As we continue this editing series how we can develop a great story, I hope you’re able to see that the elements of storytelling hinges on more than concept and characters. By having all the layers in place before actually writing, you can have a clearer idea of where your story is going. Or if you’ve already written your book, how to make sure all the layers are in place so that you give your readers a delightful reading experience.
The third layer in developing a great story is developing your story’s point of view.
Point of view doesn’t stop with characters, but also comes through in inanimate and animate objects like setting and weather. Let’s discuss some possibilities!
How to Edit the Point of View
- Who has the most at stake in this story?
- Whose perspective offers the best story in this scene?
- How will your chosen POV impact your characters, the plot, your readers?
Who has the most at stake in this story?
In storytelling, it’s really all about what’s at stake for the main character. And it’s not what they’re grilling, either. Unless, of course, it’s a camping novel, and then it works.
Which character has the higher stake? The butcher who is forced to sell his butcher shop because his wife is sick, or the daughter who must leave her school to travel with her family so they can get medical help for mother? It depends.
We must ask ourselves the following potential questions:
- Who is your audience?
- Which character is speaking to you the most?
- Which character has the most to learn by the end of the story?
- What is the takeaway for your readers?
If it seems as if storytelling is comprised of asking lots of questions, you’re right. It is. As writers, we must don our analytical hats and comb every journalist-style question as we map out the story basics.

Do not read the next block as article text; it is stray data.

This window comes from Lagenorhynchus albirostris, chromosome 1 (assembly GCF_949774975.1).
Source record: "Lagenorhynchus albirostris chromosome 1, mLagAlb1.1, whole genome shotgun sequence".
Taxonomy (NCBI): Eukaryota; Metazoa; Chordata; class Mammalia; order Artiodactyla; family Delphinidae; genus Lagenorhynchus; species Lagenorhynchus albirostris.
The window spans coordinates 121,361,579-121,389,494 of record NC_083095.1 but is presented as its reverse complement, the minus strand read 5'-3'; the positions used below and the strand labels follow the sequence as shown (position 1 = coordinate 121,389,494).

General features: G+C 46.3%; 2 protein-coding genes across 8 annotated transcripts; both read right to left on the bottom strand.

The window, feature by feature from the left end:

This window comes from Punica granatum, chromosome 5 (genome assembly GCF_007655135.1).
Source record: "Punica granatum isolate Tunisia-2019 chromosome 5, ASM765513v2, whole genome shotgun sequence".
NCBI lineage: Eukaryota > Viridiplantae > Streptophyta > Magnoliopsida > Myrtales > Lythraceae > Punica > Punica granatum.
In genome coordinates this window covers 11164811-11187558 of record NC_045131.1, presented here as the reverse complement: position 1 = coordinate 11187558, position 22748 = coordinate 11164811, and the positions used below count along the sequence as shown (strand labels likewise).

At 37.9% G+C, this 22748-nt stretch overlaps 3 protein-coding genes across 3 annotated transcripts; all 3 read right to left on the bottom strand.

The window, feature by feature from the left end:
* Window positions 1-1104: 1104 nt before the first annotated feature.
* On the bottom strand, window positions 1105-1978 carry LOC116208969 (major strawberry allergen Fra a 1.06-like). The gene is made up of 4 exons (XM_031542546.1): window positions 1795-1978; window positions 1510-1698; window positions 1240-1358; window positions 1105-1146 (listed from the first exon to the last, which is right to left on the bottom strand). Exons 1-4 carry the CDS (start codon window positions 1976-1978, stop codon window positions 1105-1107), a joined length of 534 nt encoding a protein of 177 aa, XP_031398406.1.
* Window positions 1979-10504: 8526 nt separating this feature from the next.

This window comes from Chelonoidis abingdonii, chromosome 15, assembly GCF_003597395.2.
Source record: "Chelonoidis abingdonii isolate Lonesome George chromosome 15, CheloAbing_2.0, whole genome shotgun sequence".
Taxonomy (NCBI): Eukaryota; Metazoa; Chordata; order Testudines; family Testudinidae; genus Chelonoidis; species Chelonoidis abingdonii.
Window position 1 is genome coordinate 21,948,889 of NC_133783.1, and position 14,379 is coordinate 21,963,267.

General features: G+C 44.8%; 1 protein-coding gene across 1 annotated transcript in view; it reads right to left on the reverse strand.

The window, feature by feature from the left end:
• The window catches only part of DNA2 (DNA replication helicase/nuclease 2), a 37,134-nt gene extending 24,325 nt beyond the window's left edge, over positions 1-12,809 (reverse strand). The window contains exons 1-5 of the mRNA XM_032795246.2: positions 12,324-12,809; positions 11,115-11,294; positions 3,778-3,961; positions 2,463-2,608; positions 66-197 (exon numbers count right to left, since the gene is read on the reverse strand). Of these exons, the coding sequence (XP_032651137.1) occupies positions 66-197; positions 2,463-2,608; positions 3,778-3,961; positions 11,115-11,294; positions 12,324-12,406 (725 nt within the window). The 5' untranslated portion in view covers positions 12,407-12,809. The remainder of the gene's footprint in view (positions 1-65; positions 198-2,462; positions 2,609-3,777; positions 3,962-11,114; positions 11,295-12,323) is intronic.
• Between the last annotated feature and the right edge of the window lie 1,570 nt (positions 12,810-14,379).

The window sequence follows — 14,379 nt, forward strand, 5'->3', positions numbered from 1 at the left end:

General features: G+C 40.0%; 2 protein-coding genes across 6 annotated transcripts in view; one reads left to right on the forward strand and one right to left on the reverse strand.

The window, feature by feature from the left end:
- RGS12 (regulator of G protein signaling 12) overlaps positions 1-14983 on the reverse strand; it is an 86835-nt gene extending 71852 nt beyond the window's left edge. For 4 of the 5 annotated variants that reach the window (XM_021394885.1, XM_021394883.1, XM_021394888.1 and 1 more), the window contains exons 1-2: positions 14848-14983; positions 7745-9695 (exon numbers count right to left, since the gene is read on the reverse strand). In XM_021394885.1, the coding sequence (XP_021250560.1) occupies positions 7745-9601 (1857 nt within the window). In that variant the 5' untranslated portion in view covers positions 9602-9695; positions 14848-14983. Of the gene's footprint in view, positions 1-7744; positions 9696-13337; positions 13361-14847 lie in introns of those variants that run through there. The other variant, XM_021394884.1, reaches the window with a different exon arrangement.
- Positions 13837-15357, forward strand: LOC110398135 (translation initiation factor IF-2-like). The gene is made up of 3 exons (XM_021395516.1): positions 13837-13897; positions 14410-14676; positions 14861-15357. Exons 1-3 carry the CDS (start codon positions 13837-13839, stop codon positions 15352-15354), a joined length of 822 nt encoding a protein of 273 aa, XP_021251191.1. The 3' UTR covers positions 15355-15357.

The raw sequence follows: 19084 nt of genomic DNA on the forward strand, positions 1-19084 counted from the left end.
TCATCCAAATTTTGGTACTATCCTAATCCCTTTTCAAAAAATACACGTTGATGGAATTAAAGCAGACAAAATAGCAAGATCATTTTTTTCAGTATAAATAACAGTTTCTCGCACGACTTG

Whose perspective offers the best story in this scene?
Perspective is everything. It’s the difference between telling the story from Boo Radley’s eyes or from Scout’s eyes; the old man’s eyes in UP or his wife’s eyes; or Turnley Walker’s eyes.
Even if you are not familiar with the characters I just named, you might have noticed that the perspectives are all very different from each other. There’s first person, third person, and second person.
To Kill a Mockingbird. Harper Lee tells the story from Scout’s perspective in first person. Everything that I experience in this story is as if I were viewing the world from Scout’s vantage point. I get inside Scout’s head and notice everything, feel everything, do everything, and think everything that Scout does. I’m affected by the arguments of the era, the racial disputes, and the events around me.
Writing in first person is a great way to share cultural and social issues with readers because of the depth of voice you can write from. You can also write your story from a first-person heroine and a third-person hero (in separate chapters, of course), if you’d like to switch it up a bit. Additionally, teen readers often relate to stories written in first person, as my friend Kara Swanson has done in her amazing, Pixie sparkling Peter Pan retelling, Dust (July 2020, Enclave Escape, a division of Enclave Publishing).
Writing in second person is often discouraged. I’m not quite sure why, other than it can feel a bit clunky on the page. My friend Angela Hunt, author of biblical historicals, says that writing in second person “is the bubble gum flavor of ice cream. It’s delicious, but a bit annoying because you have to work on holding the bubble gum in your mouth while trying to swallow the ice cream and cone” (Unmasking the Mystery of Point of View, Angela Hunt, 14).
But sometimes I think that second person (you) tends to sound narrative in tone, which can be a fun way to tell a story. So if your story feels narrative in nature and your characters aren’t good at telling their own story, you might consider writing in second person. Or if your story has an ultimately unique perspective or subject matter, then maybe telling the story in second person works. Keep in mind, second person also requires the present tense verb. Let’s read an example from a book published in 1950.